06/28/2010 03:12 pm ET Updated May 25, 2011

End of Free Checking a Financial Squeeze: How Employers Can Help

The free checking accounts many Americans enjoy will soon be a thing of the past as banks scramble to find new ways to recoup overdraft charges and other fees they're no longer allowed to impose.

One bank which built its slogan around free checking is now charging $4.95 to as much as $15 a month for a checking account depending on the minimum monthly deposit and balance. Another, notorious for its excessive overdraft fees, is testing various fee packages, most slated to roll out in 2011. Many other banks are either in the process of doing the same or expected to follow suit.

Three Democratic senators led by Iowa's Tom Harkin have proposed some relief for increased banking fees in the form of capping ATM charges at just 50 cents. But seemingly, just as quickly as Congress lowers one fee, the banks increase another to make up the deficit with at least one now charging a monthly fee just for having a debit card. The only way to avoid the $3.95 fee is with $1,500 or more of activity each month.

The free checking boom has helped millions of low-income Americans join the mainstream banking system. Before that, these people routinely fell victim to the costly check-cashing stores still plaguing millions more.

Employers can be a big part of the solution and have the responsibility to help educate all of their employees about the changing financial services options available to them.

Already 17 million adults don't have a bank debit card, according to a Federal Deposit Insurance Corporation (FDIC) survey last year. This group doesn't have credit cards either in most instances - even before the current slate of fee increases. They can't make electronic purchases. They can't write checks. They can't accumulate money in an account for later use or to make larger purchases over time. They operate on a strictly-cash basis, consistently pay exorbitant fees for services many of us take for granted and forgo other conveniences completely. They are the un-banked.

The FDIC survey in conjunction with the U.S. Census Bureau found the total numbers for both the un-banked and under-banked --who have some but not all needs met by financial institutions-- are even more staggering - 25.6 percent of all U.S. households. That's a total pool of 60 million adults who could easily and often do succumb to questionable financial services.

These low-income households earn less than $30,000 and feel like they don't have enough money to need a bank account, the FDIC study found. That incorrect perception costs them. Check-cashing services range from as little as $3 to $10 dollars per check to as much as 40 percent.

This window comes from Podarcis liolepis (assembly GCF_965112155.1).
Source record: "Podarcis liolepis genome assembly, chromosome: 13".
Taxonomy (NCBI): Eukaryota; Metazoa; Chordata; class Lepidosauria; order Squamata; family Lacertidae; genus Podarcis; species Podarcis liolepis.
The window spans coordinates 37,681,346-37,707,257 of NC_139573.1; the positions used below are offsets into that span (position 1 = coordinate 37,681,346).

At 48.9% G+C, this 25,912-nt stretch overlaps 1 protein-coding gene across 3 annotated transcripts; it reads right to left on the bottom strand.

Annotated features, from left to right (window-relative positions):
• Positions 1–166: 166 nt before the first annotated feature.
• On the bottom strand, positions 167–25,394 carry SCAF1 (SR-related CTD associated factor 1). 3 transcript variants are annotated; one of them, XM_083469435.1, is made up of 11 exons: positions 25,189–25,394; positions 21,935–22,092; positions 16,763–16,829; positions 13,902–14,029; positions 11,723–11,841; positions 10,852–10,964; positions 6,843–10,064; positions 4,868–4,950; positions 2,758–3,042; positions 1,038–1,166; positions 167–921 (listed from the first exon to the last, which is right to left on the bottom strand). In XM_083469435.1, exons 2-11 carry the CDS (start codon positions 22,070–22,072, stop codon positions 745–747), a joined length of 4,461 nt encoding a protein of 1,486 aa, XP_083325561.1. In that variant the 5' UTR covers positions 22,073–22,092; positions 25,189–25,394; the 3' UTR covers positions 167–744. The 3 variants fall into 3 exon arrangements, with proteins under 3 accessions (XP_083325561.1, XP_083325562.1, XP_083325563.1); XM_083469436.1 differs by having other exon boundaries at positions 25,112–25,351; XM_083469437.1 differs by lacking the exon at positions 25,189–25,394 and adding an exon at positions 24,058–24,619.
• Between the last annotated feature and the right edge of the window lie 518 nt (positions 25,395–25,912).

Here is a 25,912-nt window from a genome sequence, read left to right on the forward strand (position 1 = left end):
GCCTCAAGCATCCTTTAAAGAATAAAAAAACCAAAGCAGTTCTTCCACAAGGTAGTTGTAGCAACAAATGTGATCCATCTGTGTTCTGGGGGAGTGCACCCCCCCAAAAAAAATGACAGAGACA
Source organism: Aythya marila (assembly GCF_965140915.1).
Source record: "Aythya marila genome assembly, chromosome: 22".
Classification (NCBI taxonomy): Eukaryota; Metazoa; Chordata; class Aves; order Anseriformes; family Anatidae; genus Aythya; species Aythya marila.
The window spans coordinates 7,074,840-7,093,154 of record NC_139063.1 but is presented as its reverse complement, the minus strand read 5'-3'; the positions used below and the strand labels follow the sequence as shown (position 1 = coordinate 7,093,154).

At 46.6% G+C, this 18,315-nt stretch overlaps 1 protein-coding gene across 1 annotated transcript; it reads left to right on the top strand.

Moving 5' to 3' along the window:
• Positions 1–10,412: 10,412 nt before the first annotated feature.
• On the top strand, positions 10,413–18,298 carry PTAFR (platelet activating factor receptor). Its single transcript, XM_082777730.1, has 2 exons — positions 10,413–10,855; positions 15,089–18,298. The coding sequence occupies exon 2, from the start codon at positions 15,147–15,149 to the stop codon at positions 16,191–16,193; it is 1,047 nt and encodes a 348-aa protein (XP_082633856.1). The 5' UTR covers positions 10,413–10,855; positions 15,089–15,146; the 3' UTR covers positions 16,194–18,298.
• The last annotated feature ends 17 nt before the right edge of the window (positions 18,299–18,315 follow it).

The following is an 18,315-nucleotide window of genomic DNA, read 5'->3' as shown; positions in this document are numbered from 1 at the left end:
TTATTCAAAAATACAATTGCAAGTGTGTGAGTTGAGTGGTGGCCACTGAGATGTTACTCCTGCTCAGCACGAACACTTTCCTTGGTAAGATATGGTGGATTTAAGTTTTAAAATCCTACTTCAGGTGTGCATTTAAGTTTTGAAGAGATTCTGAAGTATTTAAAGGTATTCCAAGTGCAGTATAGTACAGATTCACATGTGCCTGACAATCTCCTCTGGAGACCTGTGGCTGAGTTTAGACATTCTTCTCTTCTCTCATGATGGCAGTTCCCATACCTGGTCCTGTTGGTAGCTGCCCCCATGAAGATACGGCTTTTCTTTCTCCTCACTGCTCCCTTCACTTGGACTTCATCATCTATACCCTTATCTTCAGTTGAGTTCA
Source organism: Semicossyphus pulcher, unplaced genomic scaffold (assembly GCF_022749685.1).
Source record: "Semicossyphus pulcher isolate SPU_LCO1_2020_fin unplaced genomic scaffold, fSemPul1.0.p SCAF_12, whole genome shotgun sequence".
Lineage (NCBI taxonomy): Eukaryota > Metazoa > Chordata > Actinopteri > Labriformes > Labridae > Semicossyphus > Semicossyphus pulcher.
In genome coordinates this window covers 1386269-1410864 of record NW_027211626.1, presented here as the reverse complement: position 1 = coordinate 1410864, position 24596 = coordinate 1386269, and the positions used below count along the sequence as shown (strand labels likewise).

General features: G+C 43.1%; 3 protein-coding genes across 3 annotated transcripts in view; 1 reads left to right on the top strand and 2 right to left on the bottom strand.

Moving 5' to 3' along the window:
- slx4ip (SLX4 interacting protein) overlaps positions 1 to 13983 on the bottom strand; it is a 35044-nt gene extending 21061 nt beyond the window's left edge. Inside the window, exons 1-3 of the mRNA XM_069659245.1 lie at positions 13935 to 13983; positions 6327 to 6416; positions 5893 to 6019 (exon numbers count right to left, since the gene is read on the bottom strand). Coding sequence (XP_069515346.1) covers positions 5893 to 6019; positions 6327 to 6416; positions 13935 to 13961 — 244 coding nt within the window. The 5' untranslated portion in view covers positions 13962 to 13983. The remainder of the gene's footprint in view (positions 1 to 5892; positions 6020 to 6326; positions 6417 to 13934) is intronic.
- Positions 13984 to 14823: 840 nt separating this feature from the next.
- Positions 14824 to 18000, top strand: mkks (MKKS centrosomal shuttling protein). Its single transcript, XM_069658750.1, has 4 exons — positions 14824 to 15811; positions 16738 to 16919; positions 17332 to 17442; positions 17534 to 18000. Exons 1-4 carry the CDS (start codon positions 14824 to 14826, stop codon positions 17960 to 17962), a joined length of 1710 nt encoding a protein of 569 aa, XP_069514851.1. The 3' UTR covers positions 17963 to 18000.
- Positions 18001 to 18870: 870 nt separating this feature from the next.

The truth is that everyone deserves quality first-tier financial services. As rates on traditional bank accounts escalate, one option is re-loadable prepaid cards. Depending on your specific financial situation, they can be more affordable than a bank account with many of the same benefits. Employers can get involved by encouraging employees to sign up to have their paychecks direct deposited onto their own re-loadable prepaid cards, thus eliminating onerous check-cashing fees.

nFinanSe recently reviewed 800 prepaid cardholders and found the average user to be 34 years old and female (52 percent). This demographic of 30-somethings isn't necessarily un-banked; they're modifying their spending behavior out of necessity. With credit cards maxed out and credit lines cut for millions of Americans, these women are doing what they must to live within their means without sacrificing the convenience of making electronic purchases.

The average first load onto each prepaid card in the study was $99, which indicates consumers are understandably cautious, especially during the initial trial usage phase. Prepaid cards look like any bank debit card or credit card but function more like a portable bank account. Still, consumers need to be wise about monthly costs and reload fees which vary by company. They also should make sure they get a card that doesn't charge for account balance inquiries or customer service.

Employers have to be part of the long-term solution to the unbanked problem, which could get even worse as fees for traditional accounts increase. They should encourage employees to get the most out of their paychecks by providing information about all of the options - from bank accounts, to reloadable prepaid cards and direct deposit on prepaid cards. The exorbitant costs for operating outside the financial mainstream are just too great, especially for low-income households who need every dollar they earn.

Ms. Morgan is the Vice President of Marketing for nFinanSe, a financial services company and provider of stored value and prepaid card solutions headquartered in Tampa, Fla.